© 2007 by C.E. Murphy. All Rights Reserved.
Maybe because I had one of those teachers who
made a difference in my life -- my junior high
school instructor Miss Keegan -- that I'm
something of a sucker for movies touching on
that subject. When I was a kid, I really enjoyed
GOODBYE MR. CHIPS (the original not the
musical remake),
TO SIR, WITH LOVE and even the old
television series
 Room 222. And yet, I wasn't
in all that much of a rush to run out and see
FREEDOM WRITERS, in spite of the relatively
good word of mouth. Well, I finally caught up
with the movie and I'm glad I did.
Yes, the film, written and directed by Richard
LaGravenese and starring Hilary Swank, is
packed with the standard issue cliches that
most other Hollywood films about teachers in
the inner city contain. But in the case of
FREEDOM WRITERS, those trite views are
grounded in reality. The movie was inspired by a
real-life teacher, Erin Gruwell, a rich girl with
idealistic goals who somehow managed to reach
the gang members and at-risk kids in her class
and inspire them to achieve something.

Is the film sentimental in spots? Absolutely. Did
that bother me? Nope. I watched it and got
caught up in the story and the bravado of the
movie making. Even to my cynical heart, the
idea that one person can make a difference and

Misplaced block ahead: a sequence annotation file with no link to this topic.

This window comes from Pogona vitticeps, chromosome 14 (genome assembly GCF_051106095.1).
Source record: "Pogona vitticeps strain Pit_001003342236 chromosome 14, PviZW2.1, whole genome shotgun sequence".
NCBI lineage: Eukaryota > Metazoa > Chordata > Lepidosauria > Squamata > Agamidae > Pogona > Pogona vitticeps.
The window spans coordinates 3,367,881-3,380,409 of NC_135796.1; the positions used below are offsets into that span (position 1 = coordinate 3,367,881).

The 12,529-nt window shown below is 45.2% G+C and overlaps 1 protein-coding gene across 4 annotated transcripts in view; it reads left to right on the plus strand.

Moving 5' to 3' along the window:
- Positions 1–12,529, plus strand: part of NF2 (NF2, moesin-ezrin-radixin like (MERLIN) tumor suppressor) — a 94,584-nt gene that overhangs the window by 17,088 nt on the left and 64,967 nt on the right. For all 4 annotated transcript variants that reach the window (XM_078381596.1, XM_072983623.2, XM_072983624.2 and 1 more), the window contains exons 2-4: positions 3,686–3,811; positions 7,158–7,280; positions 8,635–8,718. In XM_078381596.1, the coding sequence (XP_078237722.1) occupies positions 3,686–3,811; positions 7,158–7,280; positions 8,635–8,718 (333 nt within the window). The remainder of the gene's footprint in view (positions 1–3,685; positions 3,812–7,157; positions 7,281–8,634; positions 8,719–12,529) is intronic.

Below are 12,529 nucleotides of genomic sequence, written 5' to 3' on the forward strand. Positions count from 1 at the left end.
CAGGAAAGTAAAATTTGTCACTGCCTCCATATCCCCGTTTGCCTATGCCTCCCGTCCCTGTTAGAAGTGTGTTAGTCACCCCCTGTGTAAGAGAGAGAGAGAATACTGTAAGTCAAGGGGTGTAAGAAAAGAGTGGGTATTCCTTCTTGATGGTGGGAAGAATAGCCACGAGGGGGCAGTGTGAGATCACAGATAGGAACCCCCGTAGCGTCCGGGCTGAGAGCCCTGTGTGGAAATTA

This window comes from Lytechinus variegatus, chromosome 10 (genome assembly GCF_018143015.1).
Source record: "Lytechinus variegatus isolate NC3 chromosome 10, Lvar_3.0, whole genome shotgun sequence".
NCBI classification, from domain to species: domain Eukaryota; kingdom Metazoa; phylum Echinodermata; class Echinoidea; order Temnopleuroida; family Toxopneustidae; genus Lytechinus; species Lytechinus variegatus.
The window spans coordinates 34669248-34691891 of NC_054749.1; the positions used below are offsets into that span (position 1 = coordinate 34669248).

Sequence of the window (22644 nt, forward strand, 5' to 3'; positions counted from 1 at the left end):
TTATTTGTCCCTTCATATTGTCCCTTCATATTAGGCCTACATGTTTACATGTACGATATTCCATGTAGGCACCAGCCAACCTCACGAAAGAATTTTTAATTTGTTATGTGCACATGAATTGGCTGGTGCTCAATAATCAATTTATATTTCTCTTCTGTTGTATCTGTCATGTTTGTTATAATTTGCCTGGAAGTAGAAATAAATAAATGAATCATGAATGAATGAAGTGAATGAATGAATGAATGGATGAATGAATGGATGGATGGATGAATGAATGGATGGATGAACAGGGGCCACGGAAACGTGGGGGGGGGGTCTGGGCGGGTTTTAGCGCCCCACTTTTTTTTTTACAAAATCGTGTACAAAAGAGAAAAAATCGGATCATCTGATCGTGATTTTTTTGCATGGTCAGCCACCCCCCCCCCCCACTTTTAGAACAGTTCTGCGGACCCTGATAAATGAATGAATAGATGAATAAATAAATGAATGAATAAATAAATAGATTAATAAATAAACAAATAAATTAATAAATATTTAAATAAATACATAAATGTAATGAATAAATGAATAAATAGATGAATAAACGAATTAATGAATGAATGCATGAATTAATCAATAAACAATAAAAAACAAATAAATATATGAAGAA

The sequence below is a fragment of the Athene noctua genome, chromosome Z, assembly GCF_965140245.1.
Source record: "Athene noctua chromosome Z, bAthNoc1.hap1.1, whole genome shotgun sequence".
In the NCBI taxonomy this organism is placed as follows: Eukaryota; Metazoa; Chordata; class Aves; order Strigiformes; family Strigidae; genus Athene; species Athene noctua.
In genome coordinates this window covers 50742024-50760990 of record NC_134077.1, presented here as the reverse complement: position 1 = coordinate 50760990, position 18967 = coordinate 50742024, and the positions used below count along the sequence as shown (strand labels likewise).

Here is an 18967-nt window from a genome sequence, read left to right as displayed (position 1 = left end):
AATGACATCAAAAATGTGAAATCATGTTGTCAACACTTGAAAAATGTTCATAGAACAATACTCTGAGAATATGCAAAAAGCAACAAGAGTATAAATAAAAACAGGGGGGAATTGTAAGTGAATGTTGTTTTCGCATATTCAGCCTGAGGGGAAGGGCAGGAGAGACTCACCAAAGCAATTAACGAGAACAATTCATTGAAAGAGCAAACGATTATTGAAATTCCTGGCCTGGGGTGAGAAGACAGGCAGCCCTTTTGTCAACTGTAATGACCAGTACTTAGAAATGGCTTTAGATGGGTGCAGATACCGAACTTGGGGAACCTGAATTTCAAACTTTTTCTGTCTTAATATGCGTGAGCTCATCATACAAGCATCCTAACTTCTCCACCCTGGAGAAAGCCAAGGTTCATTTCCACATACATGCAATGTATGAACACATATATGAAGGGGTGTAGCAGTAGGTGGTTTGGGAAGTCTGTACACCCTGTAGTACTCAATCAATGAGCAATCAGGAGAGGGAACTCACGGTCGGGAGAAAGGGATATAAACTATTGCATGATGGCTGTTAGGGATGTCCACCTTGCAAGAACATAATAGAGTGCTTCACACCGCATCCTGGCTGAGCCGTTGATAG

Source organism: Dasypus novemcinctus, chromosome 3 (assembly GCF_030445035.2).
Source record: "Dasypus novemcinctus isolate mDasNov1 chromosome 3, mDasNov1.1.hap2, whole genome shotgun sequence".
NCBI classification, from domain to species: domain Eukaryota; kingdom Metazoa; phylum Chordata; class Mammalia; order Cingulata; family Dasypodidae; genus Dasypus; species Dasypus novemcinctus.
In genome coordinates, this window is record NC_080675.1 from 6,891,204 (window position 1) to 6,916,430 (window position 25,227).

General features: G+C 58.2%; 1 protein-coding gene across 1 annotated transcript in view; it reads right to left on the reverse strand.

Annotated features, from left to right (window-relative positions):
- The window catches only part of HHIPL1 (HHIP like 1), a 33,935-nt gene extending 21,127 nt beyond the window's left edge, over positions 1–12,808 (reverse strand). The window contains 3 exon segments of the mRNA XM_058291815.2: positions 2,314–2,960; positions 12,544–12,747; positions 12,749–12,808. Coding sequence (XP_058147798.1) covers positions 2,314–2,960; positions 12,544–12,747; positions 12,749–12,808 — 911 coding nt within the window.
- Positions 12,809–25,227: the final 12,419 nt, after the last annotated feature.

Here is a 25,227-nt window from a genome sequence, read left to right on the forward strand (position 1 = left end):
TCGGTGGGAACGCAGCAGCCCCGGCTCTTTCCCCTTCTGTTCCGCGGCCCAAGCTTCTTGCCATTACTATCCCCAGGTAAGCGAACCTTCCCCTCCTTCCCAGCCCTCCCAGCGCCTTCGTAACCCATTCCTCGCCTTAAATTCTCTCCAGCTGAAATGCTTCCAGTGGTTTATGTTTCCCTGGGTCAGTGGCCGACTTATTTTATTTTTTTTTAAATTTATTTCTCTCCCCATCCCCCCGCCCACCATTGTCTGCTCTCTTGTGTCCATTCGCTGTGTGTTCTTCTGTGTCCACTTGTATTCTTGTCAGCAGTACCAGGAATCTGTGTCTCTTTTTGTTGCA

the importance of treating other people in life
with respect are strong messages that
sometimes get lost in our hurried,
technologically-driven world.

Swank does a terrific job as Erin, the somewhat
awkward woman who insists on treating her
students with dignity, who fights for them
against the blase attitudes of other teachers
(like Imelda Staunton's bureaucratic,
by-the-book department head and John
Benjamin Hickey's racist honors instructor), and
who by extension gets the teenagers to
embrace learning. She introduces them to the
horrors of Nazi Germany by taking them to the
Holocaust museum and staging a dinner with
survivors (who play themselves). The class
The Diary of Anne Frank and the children
are inspired to write to Miep Gies (portrayed by
Pat Carroll), the woman who sheltered the Frank
family. And at the urging of the class, Miep Gies
is invited to visit the school when she is in
Southern California.

Is this film formulaic? Yes. Does it accomplish
what it set out to do? Yes. Although the film
truncates the story and downplays the
publication of a book based on the diaries that
the students kept which detail the daily horrors
they faced, it still is a genuinely moving and
uplifting tale. It's certainly not a perfect movie
but it does offer many pleasures.

Rating:              C+
MPAA Rating:     PG-13 for violent
                            content, some
                            thematic material
                            and language
Running time:     123 mins.
Center (l to r): Mario as André, Deance Wyatt as
Jamal and Hilary Swank as Erin Gruwell in
Photo credit: Donald Simpson
© Paramount Pictures Inc. All Rights Reserved.